This is a list of 20 books that have had some sort of major impact on me as a writer.
20. The Handmaid’s Tale – Margaret Atwood
I read The Handmaid’s Tale when I was about 16 or 17. I was in school and back then I wasn’t much of a reader. I was drawn to this book because I’d not read what I’d later understand as speculative fiction. I liked that kind of story – it wasn’t the everyday life stories nor was it the typical science fiction – this was in the middle and it peaked my interest. It was the kind of fiction I’d later read in Children of Men, 1984, and Brave New World. It was fiction my young mind liked because it was using the imagination in a way I’d not seen before.
19. The Myth of Sisyphus – Albert Camus
The first non-fiction book on this list is The Myth of Sisyphus, which I read when I was about 24. A workmate of mine told me about Camus. I’d not heard of him, but he told me I’d like his work. He leant me his copy (which I still have to this day) and it was non-fiction. I wasn’t used to reading non-fiction. I thought I was only supposed to read fiction since I wrote fiction. It was a very interesting take on existentialism and life itself from an almost individual point of view. Sisyphus was punished to push a boulder up a hill until it fell back down and he did it again like pointless work. As a worker, I became miserable. But ‘One must imagine Sisyphus happy.’
18. Last Evenings on Earth – Roberto Bolano
The first collection of short stories is Roberto Bolano’s Last Evenings on Earth. I knew of Bolano from 2666, but his short stories stuck with me. I particularly remember the poignancy of Bolano’s stories which reminded me of Raymond Carver a bit. The stories The Grub and Anne Moore’s Life are beautiful stories told with a realistic sadness, which I hadn’t seen any other writer do.
17. In Cold Blood – Truman Capote
I read In Cold Blood, another non-fiction book, when I was in school and I was around 15 or 16. I think it was a substitute teacher who gave us a book report assignment. I just took any book from the school library. I loved the detail in the writing. It was non-fiction but it was written like a novel. It made the murder-case sound like fiction, but the whole thing was true, which made it much more frightening. I kept the book from the library (there are worse things a teenage boy could have done) and I still have it to this day.
16. Love is a Dog from Hell – Charles Bukowski
The first poetry collection on the list is Love is a Dog from Hell by Charles Bukowski. My creative writing tutor at the University of Central Lancashire told me about Bukowski, said I’d like his work since I was at the beginning stages of my writing life and was trying these transgressive type stories. I loved Bukowski’s novels, but I found his poetry much more accessible. They are very simple, sometimes unpoetic, as though giving a middle finger to the elite. But the reason his poetry is good is how mundane and trivial and yet they have such a lovely sadness that’s completely heartbreaking in his own alcoholism.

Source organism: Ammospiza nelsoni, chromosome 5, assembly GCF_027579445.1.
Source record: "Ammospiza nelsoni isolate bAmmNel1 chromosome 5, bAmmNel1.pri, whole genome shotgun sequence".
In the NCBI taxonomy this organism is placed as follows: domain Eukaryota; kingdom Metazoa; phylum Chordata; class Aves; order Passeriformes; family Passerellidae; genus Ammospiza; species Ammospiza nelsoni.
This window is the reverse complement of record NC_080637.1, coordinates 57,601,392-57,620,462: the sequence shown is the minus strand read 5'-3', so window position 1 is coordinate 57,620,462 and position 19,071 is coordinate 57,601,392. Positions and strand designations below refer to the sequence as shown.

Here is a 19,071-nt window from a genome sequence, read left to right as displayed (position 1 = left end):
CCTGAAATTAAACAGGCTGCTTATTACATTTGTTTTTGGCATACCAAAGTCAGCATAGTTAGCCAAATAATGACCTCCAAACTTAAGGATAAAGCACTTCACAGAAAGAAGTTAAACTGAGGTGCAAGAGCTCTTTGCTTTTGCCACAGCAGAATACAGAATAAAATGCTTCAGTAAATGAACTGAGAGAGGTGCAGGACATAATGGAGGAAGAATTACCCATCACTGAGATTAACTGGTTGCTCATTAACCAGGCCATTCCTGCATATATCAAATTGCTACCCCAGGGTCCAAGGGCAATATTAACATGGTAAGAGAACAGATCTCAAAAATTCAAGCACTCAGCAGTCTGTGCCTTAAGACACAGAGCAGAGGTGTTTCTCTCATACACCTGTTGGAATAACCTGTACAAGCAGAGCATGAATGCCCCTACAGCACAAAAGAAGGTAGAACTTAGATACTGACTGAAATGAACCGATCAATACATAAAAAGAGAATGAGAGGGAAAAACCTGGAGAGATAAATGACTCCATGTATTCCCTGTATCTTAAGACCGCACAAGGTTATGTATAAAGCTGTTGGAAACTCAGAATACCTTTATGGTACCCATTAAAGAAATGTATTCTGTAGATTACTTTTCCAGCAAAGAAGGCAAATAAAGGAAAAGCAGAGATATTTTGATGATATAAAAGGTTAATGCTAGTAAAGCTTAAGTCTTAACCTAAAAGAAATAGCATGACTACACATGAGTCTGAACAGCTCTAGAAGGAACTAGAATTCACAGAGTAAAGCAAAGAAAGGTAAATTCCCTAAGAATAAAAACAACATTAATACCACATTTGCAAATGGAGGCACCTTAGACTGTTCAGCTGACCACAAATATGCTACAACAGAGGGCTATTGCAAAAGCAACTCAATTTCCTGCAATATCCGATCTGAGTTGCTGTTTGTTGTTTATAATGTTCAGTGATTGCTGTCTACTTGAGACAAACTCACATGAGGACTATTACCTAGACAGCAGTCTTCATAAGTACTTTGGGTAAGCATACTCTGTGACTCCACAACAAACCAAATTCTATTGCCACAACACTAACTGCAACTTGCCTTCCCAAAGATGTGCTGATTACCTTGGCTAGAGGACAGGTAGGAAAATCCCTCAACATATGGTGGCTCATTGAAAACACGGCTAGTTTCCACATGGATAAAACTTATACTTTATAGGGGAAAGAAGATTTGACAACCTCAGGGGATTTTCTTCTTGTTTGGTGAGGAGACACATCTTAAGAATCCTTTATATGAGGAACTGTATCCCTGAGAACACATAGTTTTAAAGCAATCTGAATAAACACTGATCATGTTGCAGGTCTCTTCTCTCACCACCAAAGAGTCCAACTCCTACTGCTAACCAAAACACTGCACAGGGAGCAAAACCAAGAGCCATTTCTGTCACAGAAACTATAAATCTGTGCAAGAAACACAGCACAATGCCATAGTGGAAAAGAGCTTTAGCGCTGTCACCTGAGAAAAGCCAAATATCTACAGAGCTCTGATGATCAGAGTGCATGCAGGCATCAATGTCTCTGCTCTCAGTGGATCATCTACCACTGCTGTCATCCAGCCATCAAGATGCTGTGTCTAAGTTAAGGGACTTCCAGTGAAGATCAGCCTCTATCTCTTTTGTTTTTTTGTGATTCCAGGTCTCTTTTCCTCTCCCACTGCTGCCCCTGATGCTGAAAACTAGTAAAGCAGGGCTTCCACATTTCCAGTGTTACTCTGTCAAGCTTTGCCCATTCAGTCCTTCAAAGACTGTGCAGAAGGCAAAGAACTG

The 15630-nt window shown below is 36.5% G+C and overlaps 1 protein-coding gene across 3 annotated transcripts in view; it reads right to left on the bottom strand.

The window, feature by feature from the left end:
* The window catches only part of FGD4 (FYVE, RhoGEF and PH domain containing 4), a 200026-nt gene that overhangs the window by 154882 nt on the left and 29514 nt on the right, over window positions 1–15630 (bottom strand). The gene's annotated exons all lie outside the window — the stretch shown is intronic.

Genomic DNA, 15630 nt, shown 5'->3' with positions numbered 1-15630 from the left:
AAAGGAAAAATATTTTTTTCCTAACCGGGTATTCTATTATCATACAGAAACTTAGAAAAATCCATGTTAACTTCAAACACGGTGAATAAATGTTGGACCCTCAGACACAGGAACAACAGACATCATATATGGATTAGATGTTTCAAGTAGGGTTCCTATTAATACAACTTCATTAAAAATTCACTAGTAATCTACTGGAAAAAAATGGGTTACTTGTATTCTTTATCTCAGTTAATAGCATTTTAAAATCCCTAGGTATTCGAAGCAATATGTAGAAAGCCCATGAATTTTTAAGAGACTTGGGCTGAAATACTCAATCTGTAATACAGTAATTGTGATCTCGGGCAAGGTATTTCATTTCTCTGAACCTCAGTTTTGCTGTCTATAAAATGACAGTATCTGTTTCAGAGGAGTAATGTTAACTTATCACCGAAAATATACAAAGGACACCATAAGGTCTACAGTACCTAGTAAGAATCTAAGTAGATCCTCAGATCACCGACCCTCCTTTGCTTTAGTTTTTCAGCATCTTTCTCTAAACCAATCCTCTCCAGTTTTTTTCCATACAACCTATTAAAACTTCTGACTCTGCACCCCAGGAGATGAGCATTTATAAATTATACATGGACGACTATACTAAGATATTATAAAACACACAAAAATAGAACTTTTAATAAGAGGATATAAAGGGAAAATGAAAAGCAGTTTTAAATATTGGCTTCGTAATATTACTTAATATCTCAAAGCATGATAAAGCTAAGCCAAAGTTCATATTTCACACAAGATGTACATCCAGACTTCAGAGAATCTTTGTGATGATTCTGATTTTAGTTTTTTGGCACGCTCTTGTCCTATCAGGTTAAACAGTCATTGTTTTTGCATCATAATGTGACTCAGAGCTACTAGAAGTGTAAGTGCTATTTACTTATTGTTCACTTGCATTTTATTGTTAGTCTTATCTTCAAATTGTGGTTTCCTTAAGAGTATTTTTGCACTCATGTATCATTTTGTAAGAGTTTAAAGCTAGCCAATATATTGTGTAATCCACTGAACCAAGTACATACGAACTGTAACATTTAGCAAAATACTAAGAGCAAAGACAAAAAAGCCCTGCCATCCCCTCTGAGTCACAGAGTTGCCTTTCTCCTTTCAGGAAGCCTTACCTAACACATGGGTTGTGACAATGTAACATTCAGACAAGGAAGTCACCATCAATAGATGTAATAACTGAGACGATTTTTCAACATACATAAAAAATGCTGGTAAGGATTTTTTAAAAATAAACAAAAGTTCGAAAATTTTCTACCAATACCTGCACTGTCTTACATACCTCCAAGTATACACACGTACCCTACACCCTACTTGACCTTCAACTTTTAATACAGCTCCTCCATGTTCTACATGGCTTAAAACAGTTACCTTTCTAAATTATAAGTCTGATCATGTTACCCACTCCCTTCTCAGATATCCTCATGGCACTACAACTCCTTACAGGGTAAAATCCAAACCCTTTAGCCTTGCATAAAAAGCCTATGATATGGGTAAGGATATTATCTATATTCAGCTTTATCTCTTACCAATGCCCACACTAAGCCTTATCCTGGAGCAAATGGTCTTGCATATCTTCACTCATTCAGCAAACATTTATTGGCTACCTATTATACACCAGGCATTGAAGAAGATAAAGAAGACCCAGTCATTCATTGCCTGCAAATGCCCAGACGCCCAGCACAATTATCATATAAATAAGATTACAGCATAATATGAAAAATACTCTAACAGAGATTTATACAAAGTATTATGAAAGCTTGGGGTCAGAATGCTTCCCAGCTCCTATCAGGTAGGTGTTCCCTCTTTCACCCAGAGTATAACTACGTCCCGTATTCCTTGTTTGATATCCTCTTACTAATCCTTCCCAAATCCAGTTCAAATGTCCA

15. Oliver Twist – Charles Dickens
Oliver Twist was probably the first book I had to read when I was at university. I was about 19 and was taking it seriously and I got right into the story. Dickens’ style of writing tells a good story with the ability to connect different characters for certain reasons. Oliver Twist showed me a person’s life story can work into a novel. It also showed me how bad things can happen to good people, which happens in life and makes good drama.
14. White Teeth – Zadie Smith
I think Zadie Smith is one of the best writers going today. Her first novel, White Teeth, is on this list because of how the writing style has so much going on at once, so much detail, with a subtle darkness. Smith writes well with intertwining character plots, showing how you can write separate lives for separate characters. I love the British style of pathos and humour, something I strive to do as well.
13. Hamlet – William Shakespeare
The only play on this list is Shakespeare’s Hamlet. I never actually studied Hamlet in school, college or university. But I was always intrigued by Hamlet so I thought I’d give it a go. I won’t lie, it was a little strange to read a Shakespeare play in my own time and not academically. I’m glad I did. Hamlet is an incredible story of revenge, tragedy and even some existentialism. It gave me some inspiration for my first novel, too.
12. The Colossus – Sylvia Plath
Sylvia Plath has been a huge influence in powerful imagery. I’ve always thought she was someone who had a lot to say about her life and wasn’t afraid to say it. I read The Colossus while in university when I was about 20, I’ve read her other books, but this one has stuck with me. I still flick through the pages of my copy, looking at how she uses description like no one else, as though she’s invented the very practice of describing. Her words are filled with more and more meaning, which I admire.
11. Frankenstein – Mary Shelley
I read Frankenstein during university in 2006. I thought it would be good to read this, but I wasn’t expecting much, because of the Hollywood idea of Frankenstein. But after I read it, I think it’s one of the most interesting stories I’ve ever read. The whole horror icon of Frankenstein took something away from it, I think. It’s a story of existence and finding your place in a world where you don’t belong. After Frankenstein’s Monster is created from body parts, he becomes self-aware and educates himself with books. He just wants to fit in, but realises he is frightening to look at. He then questions whether he has a soul or not. He questions his entire existence. He just wants to be accepted and know what he’s supposed to be.